All of these lenses can be customized to fit difficult-to-fit eyes. Other lens designs are also available, such as those designed for use in specific situations, such as keratitis correction lenses.
More Contact Lens Features
Astigmatism is treated with bifocal contacts. These are advanced soft contacts that correct both presbyopia and astigmatism, allowing you to go without glasses after the age of 40.
For dry eyes, use contacts. Are your contacts painfully dry? Soft contacts are specifically designed to alleviate the dry eye symptoms associated with contact lenses.
Colored contacts. Many of the lenses described above are also available in colors that can enhance the natural color of your eyes, such as making your green eyes greener. Other colored lenses, such as going from brown to blue, can completely change the color of your eyes.
Lenses for special effects. Special effects lenses, also known as dramatic lenses, novelty lenses, or costume lenses, take color to the next level by making you look like a cat, a vampire, or an alter ego of your choice.
Lenses for prosthetics. Colored contact lenses can also be worn for medical reasons. To conceal the disfigurement and match the appearance of the other, unaffected eye, opaque soft lenses can be custom designed for eyes disfigured by injury or disease.
Customized lenses. If traditional contact lenses aren't working for you, you might be a good candidate for custom contact lenses, which are made to fit your specific eye shape and visual needs.
UV-blocking lenses. Some soft contact lenses protect your eyes from ultraviolet rays from the sun, which can cause cataracts and other eye problems. Because contact lenses do not cover the entire eye, you should still wear UV-blocking sunglasses outside for the best sun protection.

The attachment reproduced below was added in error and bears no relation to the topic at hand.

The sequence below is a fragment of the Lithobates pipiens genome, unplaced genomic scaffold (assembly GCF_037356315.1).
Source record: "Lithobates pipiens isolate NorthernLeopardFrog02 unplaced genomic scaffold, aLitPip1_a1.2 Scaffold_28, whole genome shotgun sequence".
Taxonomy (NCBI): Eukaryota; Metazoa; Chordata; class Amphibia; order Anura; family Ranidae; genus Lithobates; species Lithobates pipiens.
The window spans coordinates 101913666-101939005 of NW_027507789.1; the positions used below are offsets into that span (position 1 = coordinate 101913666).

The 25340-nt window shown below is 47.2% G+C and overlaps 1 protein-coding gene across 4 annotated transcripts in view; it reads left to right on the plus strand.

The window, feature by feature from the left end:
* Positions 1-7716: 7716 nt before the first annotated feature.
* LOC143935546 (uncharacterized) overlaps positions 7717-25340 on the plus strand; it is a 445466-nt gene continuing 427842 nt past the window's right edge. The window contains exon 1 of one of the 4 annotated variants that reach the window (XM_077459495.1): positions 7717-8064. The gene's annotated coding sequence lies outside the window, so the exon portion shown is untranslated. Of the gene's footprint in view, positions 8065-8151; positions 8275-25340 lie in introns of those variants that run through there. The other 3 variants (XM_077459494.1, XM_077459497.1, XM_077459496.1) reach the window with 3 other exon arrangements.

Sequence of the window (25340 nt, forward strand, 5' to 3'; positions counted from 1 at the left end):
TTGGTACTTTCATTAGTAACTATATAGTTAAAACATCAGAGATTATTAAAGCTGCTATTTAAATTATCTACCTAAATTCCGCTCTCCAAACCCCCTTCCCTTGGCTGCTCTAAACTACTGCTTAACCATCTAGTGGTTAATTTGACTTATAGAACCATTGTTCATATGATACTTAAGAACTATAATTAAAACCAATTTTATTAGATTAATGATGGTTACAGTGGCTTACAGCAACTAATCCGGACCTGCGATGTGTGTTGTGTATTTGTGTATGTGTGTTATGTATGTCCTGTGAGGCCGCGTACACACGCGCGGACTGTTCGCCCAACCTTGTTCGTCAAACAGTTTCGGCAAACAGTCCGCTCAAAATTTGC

Lenses for the sclera. Large-diameter gas-permeable lenses, also known as scleral lenses, are specifically designed to treat keratitis and other corneal irregularities, as well as presbyopia. Myopia control contact lenses Special contact lenses are being developed to help children slow or stop the progression of myopia.
Which Contact Lenses Are Right For You?
Many factors can influence which contact lenses are right for you.
- To begin, contact lenses must address the issue that motivates you to wear them. Your contact lenses must correct your nearsightedness, farsightedness, astigmatism, or some combination of these vision issues.
- The lenses must be a good fit for your eyes. To accomplish this, lenses are available in tens of thousands of diameter and curvature combinations. Of course, not every lens manufacturer offers the size you require.
- You may have a specific need that drives your lens selection. If your eyes are dry, your eye doctor may recommend a specific type of contact lens.
- Consider your contact lens "wish list," such as color or overnight wear.
Consult your eye doctor to determine the best contact lens material and design for you.
Contact Lens Wear And Care
Cleaning, disinfecting, and storing your contact lenses is a simple process. Most people only need one multipurpose solution to clean, disinfect, and store their lenses safely. Individuals who are sensitive to preservatives in multipurpose solutions may require a preservative-free system, such as one containing hydrogen peroxide. A lens care system will be recommended by your eye doctor. Make sure to carefully follow the care instructions.You can, of course, avoid lens care entirely by wearing daily disposable contact lenses.
Contact Lens Problems
If you are experiencing discomfort or poor vision while wearing contact lenses, an adjustment or lens change may be necessary.There are more contact lens options available today than ever before, and they can provide comfort, good vision, and healthy eyes. Remove your lenses and consult your eye doctor immediately if your eyes or lenses are uncomfortable or your vision is poor.